This poster is populating my Facebook feed, courtesy of the many Progressives I number among my real-me friends:
I find it a rather fascinating poster because of the underlying assumption that the items in the list are comparable in terms of either our ability to challenge these risks, the direction of the trend lines for the risks, or the long-term stability of each risk. Picking my way through the data made me think of another thing that’s making the rounds on my Facebook feed, which is a useful chart putting in one place the most common rhetorical fallacies.
When I look at the risks, my thoughts (aside from wanting to know the source of these statistics) are as follows:
Cancer (1 in 7) – Three thoughts about cancer. First, our high cancer rate is actually a sign of how successful we are as a culture. Cancer is a disease that mostly attacks people as they get older. In poor, backwards cultures (such as the one ISIS is creating, as well as large swaths of Africa, the Middle East, and India), too many people are dead by their 40s to make cancer a meaningful risk. In a weird way, cancer is the luxury disease of affluence, one that strikes people who haven’t died first of starvation or disease. Please understand that I don’t mean to denigrate cancer’s horrors. I know too many people who have suffered and died from it (including close family members) to be cavalier about it. I’d just like to point out that, while cancer is indeed a risk, we’re weirdly fortunate to be the kind of culture that lives long enough to get this horrible disease.
Second, we are now and have been for a long time addressing cancer and, thankfully, survival rates have been improving. A few charts illustrate this point:
Third, the single best way to beat cancer is to identify it when its presence is negligible and to treat it aggressively at that time. The longer you wait, the worse it gets and the more resistant to treatment. Keep this thought in mind when we get to that last item — terrorism — on the list.
Auto accident (1 in 77) – Auto accidents are a reality of human behavior. Still, we’ve done a great deal in the past few decades to mitigate the risks. Our cars are more crash safe than ever. Indeed, those of us over 50 remember clearly the “unsafe at any speeds” cars from our childhood. They had no crumple zones, airbags, safety glass, or side reinforcements. Window glass turned into blades, steering wheels impaled people, cars crumpled like accordions from stem to stern, etc. Our roads are graded, our intersections lit, and our exits clearly marked. Drinking while under the influence is illegal. Teenagers in my state, and many others, are not allowed any passengers other than family or adults for the first year after they get their licenses.
But we still cannot address all weather conditions, all heart attacks and black-outs behind the wheel, all incidences of bad luck, all people who drive drunk or stoned despite the laws, all teenage stupidity, all depressed people who commit “suicide by auto accident,” all criminals making a getaway, etc. Nevertheless, as the chart below shows, we are safer on our roads than ever before, and that’s despite the ever-increasing number of cars on the road.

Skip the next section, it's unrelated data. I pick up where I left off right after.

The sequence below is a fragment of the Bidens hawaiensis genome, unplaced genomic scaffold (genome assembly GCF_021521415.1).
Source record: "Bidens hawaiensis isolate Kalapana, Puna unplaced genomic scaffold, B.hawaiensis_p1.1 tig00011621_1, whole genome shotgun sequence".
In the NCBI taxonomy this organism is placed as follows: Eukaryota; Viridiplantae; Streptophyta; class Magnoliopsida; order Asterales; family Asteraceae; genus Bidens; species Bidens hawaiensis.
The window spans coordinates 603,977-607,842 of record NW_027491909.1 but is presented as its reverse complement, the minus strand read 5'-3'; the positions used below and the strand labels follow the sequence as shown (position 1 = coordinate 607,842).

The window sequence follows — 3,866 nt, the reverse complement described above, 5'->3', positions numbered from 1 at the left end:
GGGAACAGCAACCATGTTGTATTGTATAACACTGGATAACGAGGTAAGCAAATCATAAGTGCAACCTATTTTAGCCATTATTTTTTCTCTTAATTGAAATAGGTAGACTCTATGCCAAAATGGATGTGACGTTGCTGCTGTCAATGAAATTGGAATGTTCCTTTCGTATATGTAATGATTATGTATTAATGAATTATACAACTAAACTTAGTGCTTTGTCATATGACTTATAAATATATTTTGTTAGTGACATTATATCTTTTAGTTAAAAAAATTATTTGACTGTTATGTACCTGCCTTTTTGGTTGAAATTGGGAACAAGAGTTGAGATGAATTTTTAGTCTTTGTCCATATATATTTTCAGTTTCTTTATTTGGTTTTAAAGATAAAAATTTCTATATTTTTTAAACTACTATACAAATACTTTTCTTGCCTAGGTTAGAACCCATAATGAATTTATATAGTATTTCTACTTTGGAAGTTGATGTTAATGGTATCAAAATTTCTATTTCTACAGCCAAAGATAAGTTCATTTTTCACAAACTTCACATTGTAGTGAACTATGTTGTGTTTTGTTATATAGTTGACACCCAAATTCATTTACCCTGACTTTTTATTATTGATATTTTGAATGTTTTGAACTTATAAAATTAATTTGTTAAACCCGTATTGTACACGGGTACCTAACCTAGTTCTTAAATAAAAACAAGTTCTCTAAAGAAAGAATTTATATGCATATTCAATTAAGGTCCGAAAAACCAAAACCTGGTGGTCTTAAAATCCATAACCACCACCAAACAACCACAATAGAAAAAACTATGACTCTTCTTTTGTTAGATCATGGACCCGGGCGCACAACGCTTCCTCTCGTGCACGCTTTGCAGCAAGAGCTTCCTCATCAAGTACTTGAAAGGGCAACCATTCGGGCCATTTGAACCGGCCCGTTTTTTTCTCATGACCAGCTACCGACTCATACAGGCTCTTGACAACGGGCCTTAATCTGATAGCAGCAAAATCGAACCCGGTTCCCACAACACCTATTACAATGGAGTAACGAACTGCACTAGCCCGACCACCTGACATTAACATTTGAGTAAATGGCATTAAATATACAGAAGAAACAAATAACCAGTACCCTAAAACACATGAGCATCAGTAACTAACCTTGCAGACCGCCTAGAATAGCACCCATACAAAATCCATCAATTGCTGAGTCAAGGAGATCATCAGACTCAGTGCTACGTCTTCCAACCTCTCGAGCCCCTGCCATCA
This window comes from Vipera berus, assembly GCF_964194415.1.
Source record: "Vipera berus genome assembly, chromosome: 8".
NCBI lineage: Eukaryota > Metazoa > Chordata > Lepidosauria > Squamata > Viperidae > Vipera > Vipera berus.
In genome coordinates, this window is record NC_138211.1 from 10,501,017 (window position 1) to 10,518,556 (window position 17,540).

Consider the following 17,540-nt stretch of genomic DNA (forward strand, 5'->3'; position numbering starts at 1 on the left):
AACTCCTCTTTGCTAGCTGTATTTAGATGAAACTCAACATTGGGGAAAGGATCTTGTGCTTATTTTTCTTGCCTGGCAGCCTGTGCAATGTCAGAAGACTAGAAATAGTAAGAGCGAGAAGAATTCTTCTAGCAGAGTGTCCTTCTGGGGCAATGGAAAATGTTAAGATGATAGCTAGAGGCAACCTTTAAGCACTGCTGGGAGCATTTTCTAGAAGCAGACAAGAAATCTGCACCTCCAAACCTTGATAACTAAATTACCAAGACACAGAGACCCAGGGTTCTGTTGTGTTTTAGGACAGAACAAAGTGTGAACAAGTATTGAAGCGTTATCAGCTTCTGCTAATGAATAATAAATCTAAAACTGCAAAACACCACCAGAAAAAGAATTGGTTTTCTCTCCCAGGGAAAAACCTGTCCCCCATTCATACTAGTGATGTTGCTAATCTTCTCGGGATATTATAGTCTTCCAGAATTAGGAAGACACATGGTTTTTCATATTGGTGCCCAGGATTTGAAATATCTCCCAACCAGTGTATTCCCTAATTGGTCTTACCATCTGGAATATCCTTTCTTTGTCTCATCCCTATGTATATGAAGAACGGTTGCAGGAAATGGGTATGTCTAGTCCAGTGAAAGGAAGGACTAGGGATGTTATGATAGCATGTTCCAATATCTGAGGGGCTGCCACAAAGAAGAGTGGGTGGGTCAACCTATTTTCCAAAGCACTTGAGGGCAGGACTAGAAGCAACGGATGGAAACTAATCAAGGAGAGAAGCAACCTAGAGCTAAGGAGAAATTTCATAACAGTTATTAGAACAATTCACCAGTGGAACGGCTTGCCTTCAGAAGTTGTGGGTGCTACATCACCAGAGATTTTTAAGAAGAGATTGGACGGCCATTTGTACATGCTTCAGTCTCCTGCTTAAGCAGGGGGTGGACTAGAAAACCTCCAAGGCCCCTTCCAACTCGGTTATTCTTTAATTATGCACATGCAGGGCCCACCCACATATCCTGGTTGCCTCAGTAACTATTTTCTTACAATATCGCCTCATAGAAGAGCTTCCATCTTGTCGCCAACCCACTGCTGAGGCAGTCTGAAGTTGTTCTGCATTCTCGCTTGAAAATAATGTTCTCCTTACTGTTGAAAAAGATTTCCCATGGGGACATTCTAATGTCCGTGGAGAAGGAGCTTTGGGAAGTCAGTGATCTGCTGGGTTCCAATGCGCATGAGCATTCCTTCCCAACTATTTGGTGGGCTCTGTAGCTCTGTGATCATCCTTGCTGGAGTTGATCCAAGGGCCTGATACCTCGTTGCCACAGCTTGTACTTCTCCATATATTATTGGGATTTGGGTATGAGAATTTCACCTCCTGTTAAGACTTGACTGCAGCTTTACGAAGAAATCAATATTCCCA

Firearm assault (1 in 25,000) – Suggestions for decreasing this number: Either stop gun control in inner cities such as Chicago, where only the criminals have guns; or deny guns to anyone who is a Democrat, since Democrats, or people the Democrats view as “theirs,” seem to be especially prone to using guns, not in self-defense, but for criminal activities. And of course, guns are protected by the Second Amendment because the founders understood that, when it comes to using guns to kill, nobody beats government. This means citizens must be armed to defend against their own government or, if the government is laid waste, to defend themselves in the absence of government.
Alcohol (1 in 150,000) – I have no idea what this number means. Does it talk about people who are dying from alcohol-related diseases, who are shot while committing crimes when intoxicated, who murder others when intoxicated, who drive drunk? It’s a meaningless number. Aside from that, in a truly multicultural country of over 300 million people, aside from limiting situations in which people can drink, and criminalizing drunken behavior, what the heck are we supposed to do?
Dog attack (1 in 11,000,000) – Again, this is a random thing against which there is little we can do. It’s also, I suspect, a flat-line number, that shows minimal movement over the years.
Terrorism (1 in 20,000,000) – Terrorism is a symptom of a deadly disease. Anybody with half a brain understands that
(a) If left unaddressed, terrorism increases, as is readily shown by ISIS’s trajectory in the last few months;
(b) If the terrorists are unopposed they will ratchet the violence up to full war level. When Germany did this at the end of the 1930s, around 40,000,000 around the world died, and many more than that number suffered appallingly.
(c) If the terrorists are unopposed and win the war, they will control our lives. Looking at ISIS’s territory, if that happens, those of us not slaughtered in the first instance will probably wish we were dead.
In other words, terrorism is a cancer and needs to be addressed as aggressively as the cancer topping the list in the poster. Once it metastasizes, there’s little that can be done. And that is why, the fact that terrorism is a statistically small risk now is precisely why we need to attack it aggressively. As with cancer, the longer you wait, the worse it gets and the harder it is to fight.
(Oh, and speaking of that list, one of the best ways to beat back terrorism, as is shown daily in the videos come out of Israel, is for the good guys to have guns. They may not stop the terrorist attacks entirely, but if the terrorist attacks are committed by knife or gun, they severely limit the terrorists’ reach.)